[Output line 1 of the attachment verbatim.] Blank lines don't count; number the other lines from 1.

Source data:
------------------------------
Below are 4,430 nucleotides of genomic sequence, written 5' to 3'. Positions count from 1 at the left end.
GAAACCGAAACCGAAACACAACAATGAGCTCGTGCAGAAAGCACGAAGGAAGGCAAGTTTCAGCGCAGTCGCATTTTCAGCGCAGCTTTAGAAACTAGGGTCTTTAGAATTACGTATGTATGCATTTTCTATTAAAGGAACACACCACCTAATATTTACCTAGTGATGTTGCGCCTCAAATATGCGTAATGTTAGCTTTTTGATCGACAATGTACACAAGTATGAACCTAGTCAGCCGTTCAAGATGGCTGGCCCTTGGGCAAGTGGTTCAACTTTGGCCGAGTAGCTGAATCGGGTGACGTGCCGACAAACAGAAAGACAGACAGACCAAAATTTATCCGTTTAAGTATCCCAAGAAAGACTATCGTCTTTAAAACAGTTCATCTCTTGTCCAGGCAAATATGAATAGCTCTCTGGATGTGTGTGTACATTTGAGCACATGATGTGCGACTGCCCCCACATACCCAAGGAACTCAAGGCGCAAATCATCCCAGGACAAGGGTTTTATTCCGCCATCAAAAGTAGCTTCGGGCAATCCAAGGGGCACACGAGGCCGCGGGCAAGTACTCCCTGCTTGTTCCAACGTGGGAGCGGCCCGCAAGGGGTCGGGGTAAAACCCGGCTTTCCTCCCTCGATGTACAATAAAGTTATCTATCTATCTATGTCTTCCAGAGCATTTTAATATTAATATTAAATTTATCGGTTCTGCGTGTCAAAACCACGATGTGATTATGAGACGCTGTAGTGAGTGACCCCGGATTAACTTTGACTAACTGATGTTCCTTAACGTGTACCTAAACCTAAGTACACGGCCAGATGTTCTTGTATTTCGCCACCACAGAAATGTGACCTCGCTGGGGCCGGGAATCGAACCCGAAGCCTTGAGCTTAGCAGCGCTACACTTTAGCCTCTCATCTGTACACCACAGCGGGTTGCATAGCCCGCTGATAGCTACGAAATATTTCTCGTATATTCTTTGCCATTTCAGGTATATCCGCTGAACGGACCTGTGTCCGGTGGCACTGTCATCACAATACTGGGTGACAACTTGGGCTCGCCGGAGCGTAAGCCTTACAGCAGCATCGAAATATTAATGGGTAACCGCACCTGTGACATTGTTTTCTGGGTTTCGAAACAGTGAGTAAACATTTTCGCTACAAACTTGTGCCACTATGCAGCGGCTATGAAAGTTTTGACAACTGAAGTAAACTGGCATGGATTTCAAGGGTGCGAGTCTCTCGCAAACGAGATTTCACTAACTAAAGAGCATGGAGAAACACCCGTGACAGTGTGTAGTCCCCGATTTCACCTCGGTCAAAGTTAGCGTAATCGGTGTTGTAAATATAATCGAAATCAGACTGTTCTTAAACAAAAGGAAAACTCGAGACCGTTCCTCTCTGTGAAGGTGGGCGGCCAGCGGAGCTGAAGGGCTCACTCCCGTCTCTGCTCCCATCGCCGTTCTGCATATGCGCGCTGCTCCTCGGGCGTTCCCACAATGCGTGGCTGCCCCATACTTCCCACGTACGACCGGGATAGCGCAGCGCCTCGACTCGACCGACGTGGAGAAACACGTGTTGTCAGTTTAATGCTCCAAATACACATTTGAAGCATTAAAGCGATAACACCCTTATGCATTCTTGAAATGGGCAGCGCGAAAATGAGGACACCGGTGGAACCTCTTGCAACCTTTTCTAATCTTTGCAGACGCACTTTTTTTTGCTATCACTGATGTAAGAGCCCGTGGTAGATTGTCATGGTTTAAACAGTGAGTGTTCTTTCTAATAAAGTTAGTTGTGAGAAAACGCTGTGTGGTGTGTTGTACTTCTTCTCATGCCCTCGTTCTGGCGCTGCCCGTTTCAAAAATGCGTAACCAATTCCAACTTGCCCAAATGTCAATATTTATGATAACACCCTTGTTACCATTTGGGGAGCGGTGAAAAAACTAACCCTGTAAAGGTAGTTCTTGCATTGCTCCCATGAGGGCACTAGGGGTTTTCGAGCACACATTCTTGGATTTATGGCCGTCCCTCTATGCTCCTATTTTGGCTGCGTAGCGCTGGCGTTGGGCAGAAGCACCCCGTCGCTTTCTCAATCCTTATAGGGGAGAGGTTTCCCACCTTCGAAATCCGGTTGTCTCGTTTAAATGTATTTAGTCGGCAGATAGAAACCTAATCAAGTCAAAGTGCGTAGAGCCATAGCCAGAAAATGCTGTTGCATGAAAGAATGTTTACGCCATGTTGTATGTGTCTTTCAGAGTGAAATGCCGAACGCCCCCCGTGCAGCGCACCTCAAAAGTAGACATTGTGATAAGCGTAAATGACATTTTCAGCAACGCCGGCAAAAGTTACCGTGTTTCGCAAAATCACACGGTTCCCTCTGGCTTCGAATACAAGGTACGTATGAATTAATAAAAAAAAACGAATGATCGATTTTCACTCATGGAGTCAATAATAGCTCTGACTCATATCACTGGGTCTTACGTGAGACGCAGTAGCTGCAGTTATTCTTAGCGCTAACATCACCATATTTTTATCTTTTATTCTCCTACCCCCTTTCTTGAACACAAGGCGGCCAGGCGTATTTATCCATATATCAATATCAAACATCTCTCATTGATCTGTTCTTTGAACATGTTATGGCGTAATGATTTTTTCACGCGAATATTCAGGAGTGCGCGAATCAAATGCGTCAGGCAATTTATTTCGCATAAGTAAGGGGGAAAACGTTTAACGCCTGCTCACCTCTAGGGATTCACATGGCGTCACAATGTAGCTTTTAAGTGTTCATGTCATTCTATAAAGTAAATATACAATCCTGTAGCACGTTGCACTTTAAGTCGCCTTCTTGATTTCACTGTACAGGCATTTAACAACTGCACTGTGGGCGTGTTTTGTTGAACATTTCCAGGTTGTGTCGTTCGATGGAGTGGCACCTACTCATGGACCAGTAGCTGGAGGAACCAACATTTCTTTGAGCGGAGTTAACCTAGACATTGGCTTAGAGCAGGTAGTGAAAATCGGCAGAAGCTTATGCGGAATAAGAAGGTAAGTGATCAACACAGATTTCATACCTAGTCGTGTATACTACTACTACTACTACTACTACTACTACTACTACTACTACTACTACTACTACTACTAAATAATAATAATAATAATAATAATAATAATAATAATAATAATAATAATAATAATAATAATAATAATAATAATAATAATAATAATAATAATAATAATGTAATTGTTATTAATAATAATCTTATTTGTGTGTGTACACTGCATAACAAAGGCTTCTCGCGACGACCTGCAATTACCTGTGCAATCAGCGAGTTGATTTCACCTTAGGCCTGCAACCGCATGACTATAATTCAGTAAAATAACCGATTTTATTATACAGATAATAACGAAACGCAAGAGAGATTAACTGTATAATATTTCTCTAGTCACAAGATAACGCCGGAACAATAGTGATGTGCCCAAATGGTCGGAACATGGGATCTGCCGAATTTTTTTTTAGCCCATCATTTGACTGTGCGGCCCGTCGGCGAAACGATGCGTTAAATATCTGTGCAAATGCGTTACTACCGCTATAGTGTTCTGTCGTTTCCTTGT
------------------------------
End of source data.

Below are 4,430 nucleotides of genomic sequence, written 5' to 3'. Positions count from 1 at the left end.